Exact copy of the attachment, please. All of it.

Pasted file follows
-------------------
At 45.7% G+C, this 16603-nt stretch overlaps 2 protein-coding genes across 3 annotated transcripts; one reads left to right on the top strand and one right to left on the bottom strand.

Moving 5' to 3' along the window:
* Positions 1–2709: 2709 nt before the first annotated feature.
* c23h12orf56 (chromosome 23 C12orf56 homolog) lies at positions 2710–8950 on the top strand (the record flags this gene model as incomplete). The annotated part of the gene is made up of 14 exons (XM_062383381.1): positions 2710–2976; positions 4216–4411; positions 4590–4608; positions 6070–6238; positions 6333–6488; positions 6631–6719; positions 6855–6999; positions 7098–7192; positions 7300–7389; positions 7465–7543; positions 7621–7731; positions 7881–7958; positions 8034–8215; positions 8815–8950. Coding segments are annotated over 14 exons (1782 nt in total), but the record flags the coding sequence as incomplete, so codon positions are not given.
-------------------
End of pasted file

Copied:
At 45.7% G+C, this 16603-nt stretch overlaps 2 protein-coding genes across 3 annotated transcripts; one reads left to right on the top strand and one right to left on the bottom strand.

Moving 5' to 3' along the window:
* Positions 1–2709: 2709 nt before the first annotated feature.
* c23h12orf56 (chromosome 23 C12orf56 homolog) lies at positions 2710–8950 on the top strand (the record flags this gene model as incomplete). The annotated part of the gene is made up of 14 exons (XM_062383381.1): positions 2710–2976; positions 4216–4411; positions 4590–4608; positions 6070–6238; positions 6333–6488; positions 6631–6719; positions 6855–6999; positions 7098–7192; positions 7300–7389; positions 7465–7543; positions 7621–7731; positions 7881–7958; positions 8034–8215; positions 8815–8950. Coding segments are annotated over 14 exons (1782 nt in total), but the record flags the coding sequence as incomplete, so codon positions are not given.